Medallion (Billon, 30 mm, 17.39 g, 1 h), Rome, 254-256. IMP C P LIC GALLIENVS P F AVG Laureate and cuirassed bust of Gallienus to right, with slight drapery on his left shoulder. Rev.
MONETA AVGG The three Monetae standing front, their heads to left, each holding cornucopiae in her left hand and a scale over a pile of coins in her right; the Monetae on the left and right both holding balance scales with a short handle (for weighing silver and aes); the central Moneta holding a small balance scale with a very long handle (for weighing gold). Cohen -. Dressel -. Gnecchi p. 53, 20 and pl. 27, 2 (same dies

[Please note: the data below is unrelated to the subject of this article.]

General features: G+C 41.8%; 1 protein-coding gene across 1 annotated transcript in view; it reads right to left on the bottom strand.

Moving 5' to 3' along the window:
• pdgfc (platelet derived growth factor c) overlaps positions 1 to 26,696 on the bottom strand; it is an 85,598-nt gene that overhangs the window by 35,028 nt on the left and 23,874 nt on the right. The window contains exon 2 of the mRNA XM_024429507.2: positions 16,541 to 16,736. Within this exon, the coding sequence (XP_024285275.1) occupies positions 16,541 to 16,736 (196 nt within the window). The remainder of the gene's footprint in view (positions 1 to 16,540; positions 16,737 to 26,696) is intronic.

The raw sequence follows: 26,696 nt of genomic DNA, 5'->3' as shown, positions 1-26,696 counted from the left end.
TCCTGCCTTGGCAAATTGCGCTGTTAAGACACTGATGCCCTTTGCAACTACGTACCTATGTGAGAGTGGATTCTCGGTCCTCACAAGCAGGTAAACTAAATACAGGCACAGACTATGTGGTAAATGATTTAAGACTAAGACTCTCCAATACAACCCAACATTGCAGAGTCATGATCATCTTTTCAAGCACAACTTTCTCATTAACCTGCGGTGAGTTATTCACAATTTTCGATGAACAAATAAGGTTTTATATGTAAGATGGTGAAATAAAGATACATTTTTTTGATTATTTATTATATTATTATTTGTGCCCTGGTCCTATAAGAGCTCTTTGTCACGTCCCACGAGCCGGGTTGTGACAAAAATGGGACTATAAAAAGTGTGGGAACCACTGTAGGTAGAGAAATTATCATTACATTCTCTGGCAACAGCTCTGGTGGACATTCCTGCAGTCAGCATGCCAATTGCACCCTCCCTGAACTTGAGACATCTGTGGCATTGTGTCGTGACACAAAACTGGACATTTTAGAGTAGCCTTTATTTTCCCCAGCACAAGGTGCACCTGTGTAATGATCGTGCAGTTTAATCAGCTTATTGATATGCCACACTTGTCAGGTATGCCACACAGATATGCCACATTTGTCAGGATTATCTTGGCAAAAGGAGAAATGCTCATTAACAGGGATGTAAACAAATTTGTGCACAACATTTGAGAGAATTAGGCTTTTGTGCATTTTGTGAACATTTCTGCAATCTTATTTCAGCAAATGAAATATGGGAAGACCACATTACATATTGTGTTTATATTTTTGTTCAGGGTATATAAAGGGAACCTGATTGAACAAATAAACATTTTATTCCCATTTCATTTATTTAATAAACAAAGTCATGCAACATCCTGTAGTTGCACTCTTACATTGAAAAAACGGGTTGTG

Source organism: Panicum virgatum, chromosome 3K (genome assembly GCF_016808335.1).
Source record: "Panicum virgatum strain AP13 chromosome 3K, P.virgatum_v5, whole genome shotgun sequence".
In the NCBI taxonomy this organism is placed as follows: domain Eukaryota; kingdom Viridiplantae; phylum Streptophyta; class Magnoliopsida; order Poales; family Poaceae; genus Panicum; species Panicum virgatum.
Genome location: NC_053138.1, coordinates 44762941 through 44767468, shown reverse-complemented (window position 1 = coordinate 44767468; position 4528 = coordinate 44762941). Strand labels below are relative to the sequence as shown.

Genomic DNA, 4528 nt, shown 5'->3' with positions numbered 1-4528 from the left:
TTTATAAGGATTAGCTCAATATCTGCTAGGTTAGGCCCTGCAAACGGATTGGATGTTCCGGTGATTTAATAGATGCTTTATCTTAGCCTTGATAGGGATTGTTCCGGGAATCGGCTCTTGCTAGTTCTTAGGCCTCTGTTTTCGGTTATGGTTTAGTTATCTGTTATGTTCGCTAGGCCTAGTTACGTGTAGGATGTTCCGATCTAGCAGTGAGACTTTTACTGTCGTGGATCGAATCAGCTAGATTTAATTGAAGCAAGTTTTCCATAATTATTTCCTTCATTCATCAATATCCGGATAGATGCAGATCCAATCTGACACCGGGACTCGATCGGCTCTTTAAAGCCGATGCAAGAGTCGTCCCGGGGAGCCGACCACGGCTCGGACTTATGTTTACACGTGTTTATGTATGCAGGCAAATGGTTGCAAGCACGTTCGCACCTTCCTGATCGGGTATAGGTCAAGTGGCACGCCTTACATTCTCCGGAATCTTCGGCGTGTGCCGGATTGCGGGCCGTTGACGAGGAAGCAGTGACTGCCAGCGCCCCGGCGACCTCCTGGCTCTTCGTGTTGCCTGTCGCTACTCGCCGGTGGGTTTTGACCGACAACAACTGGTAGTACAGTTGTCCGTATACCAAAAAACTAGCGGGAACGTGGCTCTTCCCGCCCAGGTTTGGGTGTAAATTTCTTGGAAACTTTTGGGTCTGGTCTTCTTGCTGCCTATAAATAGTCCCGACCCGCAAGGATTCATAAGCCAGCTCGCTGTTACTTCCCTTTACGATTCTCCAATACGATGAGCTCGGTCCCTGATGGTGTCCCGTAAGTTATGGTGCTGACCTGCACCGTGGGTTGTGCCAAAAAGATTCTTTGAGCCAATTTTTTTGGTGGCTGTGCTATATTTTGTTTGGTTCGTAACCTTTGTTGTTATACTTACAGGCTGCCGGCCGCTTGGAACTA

). MIR 299f. Tocci -. Extremely rare. A bold and impressive early medallion struck in unusually good metal. Slightly rough and with minor deposits, otherwise,
From an American collection.
It was long believed that the issuing of coins and medallions showing the three Monetae was always connected to monetary reforms. However, the scene occurs too regularly to maintain such a view. Medallions such as this extremely rare piece of Gallienus more broadly proclaim financial stability of the trimetallic Roman currency, and because Roman coins were instrumental in conveying imperial propaganda, it is perhaps not surprising that the more unstable the Roman currency system became throughout the third century, the more frequently the Monetae appeared as a reverse type. This is reminiscent of the surge of military types under the barracks emperors, proclaiming endless imperial victories in a time of perpetual military crises.